Monday I went to Disneyland for the first time in 20 years. My last visit had been during the 30th anniversary and I barely remember it. My first visit, only three years later, is instead chiseled into my memory.
Like every other kid in the world I had dreamt of going to Disneyland one day. From the shores of the La Plata river in Argentina, that dreamed seemed fully unattainable. But the illness of my sister, the search for an ever-ellusive kidney, had deposited us in Southern California and after checking into the hospital and securing a car and a place to live, going to Disneyland was the first thing in the agenda.
For months before our trip to the US I had wished myself to dream about Disneyland before I went to sleep. But I didn’t know what to dream about, the few pictures of the place I’d seen had not given me a fair image of what Disneyland was. I’d been to one amusemant park before, the Italpark in Buenos Aires. Its bumper cars, ghost train, small rollercoaster and even its flying dumbos assured that however high my dreams, the reality of Disneyland would not disappoint. Today, after having been to several amusement parks in the US and Europe, Disneyland just seems like just one more. But back then, it was a complete new universe.
Lines must not have been much of an issue in 1981 because I remember jumping from one ride to the next, being enchanted by the Haunted Mansion and the Pirates of the Caribbean, feeling included by the little gaucho in It’s a Small World (my mom’s favorite ride), being amazed by the submarine ride and excited to drive a car in Autopia. Even the tea cups and Tom Sawyer’s island were amazing fun. That first visit, and the one that followed a few months later when our aunt came to visit, was pure magic. As I recalled it and recounted it to my husband, I wished that our daughter could feel the same, while knowing there was no way she could. Without much exposure to Disney, much less awareness of Disneyland, for her this would be just another place.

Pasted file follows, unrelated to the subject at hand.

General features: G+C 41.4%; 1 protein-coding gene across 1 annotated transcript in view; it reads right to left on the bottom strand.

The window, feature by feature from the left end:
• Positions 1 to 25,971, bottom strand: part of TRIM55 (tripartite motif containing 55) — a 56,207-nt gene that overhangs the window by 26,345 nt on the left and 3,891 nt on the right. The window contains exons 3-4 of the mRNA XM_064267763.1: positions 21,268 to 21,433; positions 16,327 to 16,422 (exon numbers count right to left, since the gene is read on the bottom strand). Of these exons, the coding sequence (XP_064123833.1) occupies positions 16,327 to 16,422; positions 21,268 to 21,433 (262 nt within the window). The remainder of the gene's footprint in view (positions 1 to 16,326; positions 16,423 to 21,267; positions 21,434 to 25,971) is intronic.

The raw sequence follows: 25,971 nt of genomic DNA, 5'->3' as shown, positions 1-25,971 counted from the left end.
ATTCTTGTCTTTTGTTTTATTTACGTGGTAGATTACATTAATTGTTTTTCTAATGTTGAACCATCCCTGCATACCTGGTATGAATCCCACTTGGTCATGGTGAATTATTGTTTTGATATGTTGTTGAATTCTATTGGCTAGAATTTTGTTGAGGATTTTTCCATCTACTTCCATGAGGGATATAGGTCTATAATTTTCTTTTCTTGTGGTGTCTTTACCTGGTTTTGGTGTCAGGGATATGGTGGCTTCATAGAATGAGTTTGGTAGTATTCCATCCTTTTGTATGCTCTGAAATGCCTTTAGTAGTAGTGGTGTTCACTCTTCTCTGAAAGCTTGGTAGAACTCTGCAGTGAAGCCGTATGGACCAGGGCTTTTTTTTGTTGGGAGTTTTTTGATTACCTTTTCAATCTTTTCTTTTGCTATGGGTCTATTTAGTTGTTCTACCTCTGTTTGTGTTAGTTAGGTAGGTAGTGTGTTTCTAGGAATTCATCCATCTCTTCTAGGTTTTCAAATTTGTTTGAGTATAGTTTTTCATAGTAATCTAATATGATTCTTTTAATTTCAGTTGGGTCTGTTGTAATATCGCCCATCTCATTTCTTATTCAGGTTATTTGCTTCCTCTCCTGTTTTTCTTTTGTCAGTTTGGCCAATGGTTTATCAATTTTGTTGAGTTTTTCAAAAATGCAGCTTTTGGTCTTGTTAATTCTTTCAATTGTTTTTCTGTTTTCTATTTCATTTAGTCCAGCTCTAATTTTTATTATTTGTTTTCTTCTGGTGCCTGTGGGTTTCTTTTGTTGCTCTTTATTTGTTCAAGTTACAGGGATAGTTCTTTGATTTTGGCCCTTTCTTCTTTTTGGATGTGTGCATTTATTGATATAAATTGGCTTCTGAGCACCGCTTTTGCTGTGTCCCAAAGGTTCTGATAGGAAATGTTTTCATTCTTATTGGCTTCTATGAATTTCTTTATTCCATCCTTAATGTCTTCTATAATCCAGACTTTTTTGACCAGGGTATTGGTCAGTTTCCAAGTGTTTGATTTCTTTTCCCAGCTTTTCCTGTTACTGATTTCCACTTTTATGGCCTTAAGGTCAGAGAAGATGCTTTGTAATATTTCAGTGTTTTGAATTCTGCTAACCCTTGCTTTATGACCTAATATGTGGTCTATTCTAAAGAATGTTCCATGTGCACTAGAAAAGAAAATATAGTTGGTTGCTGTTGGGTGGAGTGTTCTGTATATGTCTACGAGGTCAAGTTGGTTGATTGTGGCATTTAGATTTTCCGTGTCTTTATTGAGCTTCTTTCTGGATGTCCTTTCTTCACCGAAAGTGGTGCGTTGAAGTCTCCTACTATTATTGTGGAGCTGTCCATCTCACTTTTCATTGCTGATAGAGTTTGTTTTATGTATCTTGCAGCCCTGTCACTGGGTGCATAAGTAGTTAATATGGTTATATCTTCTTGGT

And it was.
We “ chose” to go to Disneyland a Monday in April, right before the celebrations for its 50th Anniversary. I thought the park would not be crowded, that people would chose to wait a week and see wha new Disneyland had to offer. I was wrong, as the place was full of people. Who knows? Perhaps Disneyland is never uncrowded anymore.
The park has not changed much in the last twenty years. There were several new rides of which I tried four, but in general they’ve replaced others which have closed. There is a new section, Toon Town, which is very cool for little kids, as they have things to climb into and explore in addition to rides.